One more cool feature is the ability to charge the Zephyrus S using any PD-certified adapter or powerbank. Chances are you’ll always have its lightweight power supply on you, but for the few instances you don’t, this is a lifesaver considering how below-average the battery life is.

The one feature that’s missing is a built-in webcam. ASUS decided to leave it out in favor of slimmer bezels around the display. This might be a downer to some; at the same time, this opens the opportunity for folks to use an external webcam which would be far superior to the low-end cameras most laptops these days come with.

Performance you’d expect

It goes without saying that raw performance is what the Zephyrus S excels at most. From the Core i7-8750H and GeForce RTX 2080 Max-Q to the 24GB of RAM and 1TB M.2 PCIe storage, there’s no shortage of power in this machine.

Since the panel is of the 144Hz kind, you really feel these specs push the laptop to what it’s truly capable of. I’ve used gaming notebooks with a 4K display stuck at 60Hz, and I never felt that their high-end components were maximized to their full potential.

Personally, I find the 1080p resolution with a 144Hz refresh rate and G-Sync support to be the best-possible combination. After all, I honestly can’t tell the difference going any higher in pixel count on a 17.3-inch monitor. This is the sweet spot, and the Zeph nails it.

Here are a few benchmark numbers:

Shadow of the Tomb Raider: 95fps (1080p, Highest preset)

Unigine Superposition: 4858 (1080p Extreme)

Cinebench R15: 112.19fps (OpenGL), 1176cb (CPU)

Truth be told, the results only speak for a small portion of the big picture. Having an 8th-gen Core i7 chip and RTX 2080 (even if it’s a slightly slower Max-Q variant) should instantly signal that AAA game are no problem for this setup.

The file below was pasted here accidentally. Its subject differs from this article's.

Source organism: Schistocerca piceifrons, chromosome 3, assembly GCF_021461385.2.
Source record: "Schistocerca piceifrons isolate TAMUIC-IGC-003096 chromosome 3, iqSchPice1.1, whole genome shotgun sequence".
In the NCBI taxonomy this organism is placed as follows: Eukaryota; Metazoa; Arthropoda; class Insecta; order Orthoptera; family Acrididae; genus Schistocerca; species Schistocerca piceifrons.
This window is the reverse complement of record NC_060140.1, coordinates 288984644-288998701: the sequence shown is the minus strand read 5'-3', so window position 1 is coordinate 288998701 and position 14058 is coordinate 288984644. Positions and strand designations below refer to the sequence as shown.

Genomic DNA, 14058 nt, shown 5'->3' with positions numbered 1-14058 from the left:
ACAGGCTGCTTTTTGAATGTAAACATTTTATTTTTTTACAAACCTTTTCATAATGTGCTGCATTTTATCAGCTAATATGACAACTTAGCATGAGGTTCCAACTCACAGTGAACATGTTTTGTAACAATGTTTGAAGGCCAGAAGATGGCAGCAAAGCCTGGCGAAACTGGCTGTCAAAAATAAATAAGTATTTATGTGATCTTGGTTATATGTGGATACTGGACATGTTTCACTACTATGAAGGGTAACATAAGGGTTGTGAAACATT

Even though we’re seeing silicon manufacturers pushing out newer, faster chipsets than ever before, rest assured the configuration we have here will run through games for years to come. We’ve reached a point wherein the next generation of games will stop being so demanding on hardware and instead focus on optimizing for current-gen processors.

On the downside, the battery life is lackluster as usual. When not plugged in to a wall socket, I’m lucky to get 2.5 hours out of this thing with a balanced workload consisting of web browsing and Photoshop usage. It’s expected out of any gaming laptop at this point and should be anticipated by any potential buyer.

Is this your GadgetMatch?

Even though gaming laptops are becoming increasingly common and more affordable in some cases, beasts like the Zephyrus S deserve the distinction of pushing the category to new heights. The model I reviewed here retails for PhP 199,995 or around US$ 3,835. It’s a heavy price to pay, but you’re getting top-notch hardware in return.

While this is certainly too much for mainstream users, creators and hardcore gamers will see the value in its top-notch components and attention to detail. ASUS has taken the Zephyrus line to yet another level, which is a major achievement considering how great the series had been to begin with.


The ASUS ROG Zephyrus S is available in ROG Megamall and ROG Concept Stores in the Philippines.

Gaming

Final Fantasy VII Remake review: A fresh experience of a timeless tale

Nostalgic and new at the same time

Published

on